And finally there is the somewhat disputed area of “levels.” For me the double bind, among other things, as a phenomenon of natural history, is strong evidence that, at least in the natural history aspects of epistemology, we encounter phenomena that are generated by organisms whose epistemology is, for better or for worse, structured in hierarchic form. It seems to me very clear and even expectable that end organs can receive only news of difference. Each receives difference and creates news of difference; and, of course, this proposes the possibility of differences between differences, and differences that are differently effective or differently meaningful according to the network within which they exist. This is the path toward an epistemology of gestalt psychology, and this clumping of news of difference becomes especially true of the mind when it, in its characteristic natural history, evolves language and faces the circumstance that the name is not the thing named, and the name of the name is not the name. This is the area in which I’ve worked very considerably in constructing a hypothetical hierarchy of species of learning.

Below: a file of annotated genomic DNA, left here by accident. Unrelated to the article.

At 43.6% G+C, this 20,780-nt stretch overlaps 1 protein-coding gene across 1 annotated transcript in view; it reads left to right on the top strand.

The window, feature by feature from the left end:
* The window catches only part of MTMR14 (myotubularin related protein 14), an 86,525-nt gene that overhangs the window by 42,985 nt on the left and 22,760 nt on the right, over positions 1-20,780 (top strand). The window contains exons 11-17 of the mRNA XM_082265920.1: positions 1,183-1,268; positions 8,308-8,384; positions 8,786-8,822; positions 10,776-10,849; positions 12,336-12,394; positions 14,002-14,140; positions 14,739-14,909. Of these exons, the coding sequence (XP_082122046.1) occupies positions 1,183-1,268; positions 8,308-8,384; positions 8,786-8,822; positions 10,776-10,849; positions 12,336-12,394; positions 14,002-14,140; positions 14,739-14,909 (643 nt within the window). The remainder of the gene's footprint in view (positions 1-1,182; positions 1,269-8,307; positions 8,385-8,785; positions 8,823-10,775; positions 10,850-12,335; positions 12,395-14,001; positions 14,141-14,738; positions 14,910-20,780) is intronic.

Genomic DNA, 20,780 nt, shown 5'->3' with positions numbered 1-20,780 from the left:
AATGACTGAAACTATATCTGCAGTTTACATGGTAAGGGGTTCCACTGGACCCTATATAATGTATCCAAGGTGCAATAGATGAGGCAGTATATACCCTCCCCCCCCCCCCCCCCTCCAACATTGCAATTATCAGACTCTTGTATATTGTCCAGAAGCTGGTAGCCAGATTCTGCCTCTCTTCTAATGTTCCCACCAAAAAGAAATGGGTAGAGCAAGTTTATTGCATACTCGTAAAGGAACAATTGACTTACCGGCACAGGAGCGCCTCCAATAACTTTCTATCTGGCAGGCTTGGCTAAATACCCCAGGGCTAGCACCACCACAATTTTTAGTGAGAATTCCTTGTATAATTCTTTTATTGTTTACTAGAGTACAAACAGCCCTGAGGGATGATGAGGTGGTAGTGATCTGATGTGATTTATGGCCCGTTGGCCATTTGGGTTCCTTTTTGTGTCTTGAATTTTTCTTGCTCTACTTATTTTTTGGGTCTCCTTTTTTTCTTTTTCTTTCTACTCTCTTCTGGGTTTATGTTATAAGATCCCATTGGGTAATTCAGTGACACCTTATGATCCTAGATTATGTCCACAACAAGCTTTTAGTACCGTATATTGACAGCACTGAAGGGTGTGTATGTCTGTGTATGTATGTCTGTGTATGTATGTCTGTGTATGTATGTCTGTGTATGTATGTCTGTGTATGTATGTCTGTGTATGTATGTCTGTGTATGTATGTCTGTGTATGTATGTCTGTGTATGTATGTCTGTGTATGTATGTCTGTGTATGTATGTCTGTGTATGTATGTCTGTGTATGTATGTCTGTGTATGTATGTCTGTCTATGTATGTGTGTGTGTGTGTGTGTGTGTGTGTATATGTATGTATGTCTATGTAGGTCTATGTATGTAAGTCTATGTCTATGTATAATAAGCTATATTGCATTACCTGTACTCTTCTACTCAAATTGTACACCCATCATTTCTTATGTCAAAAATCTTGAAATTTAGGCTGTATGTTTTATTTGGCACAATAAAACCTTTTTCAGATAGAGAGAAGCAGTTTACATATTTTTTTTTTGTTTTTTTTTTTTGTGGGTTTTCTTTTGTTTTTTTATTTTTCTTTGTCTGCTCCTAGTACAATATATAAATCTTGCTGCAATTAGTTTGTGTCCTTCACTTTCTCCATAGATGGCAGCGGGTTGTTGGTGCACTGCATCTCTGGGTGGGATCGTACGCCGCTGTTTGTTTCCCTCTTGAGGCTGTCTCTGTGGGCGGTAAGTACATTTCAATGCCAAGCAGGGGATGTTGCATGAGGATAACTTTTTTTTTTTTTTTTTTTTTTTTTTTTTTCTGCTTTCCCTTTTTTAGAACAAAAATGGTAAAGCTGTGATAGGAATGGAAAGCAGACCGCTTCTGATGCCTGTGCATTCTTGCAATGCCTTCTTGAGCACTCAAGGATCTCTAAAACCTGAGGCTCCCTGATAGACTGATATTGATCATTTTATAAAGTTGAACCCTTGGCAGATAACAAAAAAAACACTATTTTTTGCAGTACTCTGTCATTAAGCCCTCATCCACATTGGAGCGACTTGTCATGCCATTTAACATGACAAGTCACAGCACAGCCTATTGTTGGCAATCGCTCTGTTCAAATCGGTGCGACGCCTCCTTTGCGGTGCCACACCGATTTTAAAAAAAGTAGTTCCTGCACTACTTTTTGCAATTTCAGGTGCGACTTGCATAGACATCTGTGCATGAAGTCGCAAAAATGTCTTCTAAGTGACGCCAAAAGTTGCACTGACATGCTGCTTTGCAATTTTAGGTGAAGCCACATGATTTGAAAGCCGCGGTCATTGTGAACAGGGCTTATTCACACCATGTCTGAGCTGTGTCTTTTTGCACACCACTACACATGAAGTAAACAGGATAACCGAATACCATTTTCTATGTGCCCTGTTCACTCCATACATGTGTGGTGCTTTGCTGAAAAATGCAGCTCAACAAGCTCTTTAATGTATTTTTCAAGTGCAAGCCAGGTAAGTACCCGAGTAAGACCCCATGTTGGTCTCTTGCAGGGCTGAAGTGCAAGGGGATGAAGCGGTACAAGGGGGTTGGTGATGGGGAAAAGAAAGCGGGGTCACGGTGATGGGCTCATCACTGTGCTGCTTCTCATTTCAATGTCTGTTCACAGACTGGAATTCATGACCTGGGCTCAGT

These four components, then, give you the beginnings of a sketch of an epistemology:

1. That message events are activated by difference.

2. That information travels in pathways and systems that are collaterally energized (with a few exceptions where the energy itself in some form, perhaps a light, a temperature, or a motion, is the traveling information). The separation of energy is made clear in a very large number of eases in which the difference is fundamentally a difference between zero and one. In such eases, “zero-not-one” can be the message, which differs from “one-not-zero.”

3. A special soft of holism is generated by feedback and recursiveness.

4. That mind operates with hierarchies and networks of
difference to create gestalten.

I want to make clear that there are a number of very important statements that are not made in this sketch of an epistemology and whose absence is an important characteristic. I said above that, as I see it and believe it, the universe and any description of it is monistic; and this would imply a certain continuity of the entire world of information. But there is a very strong tendency in Western thinking (perhaps in all human thinking) to think and talk as if the world were made up of separable parts.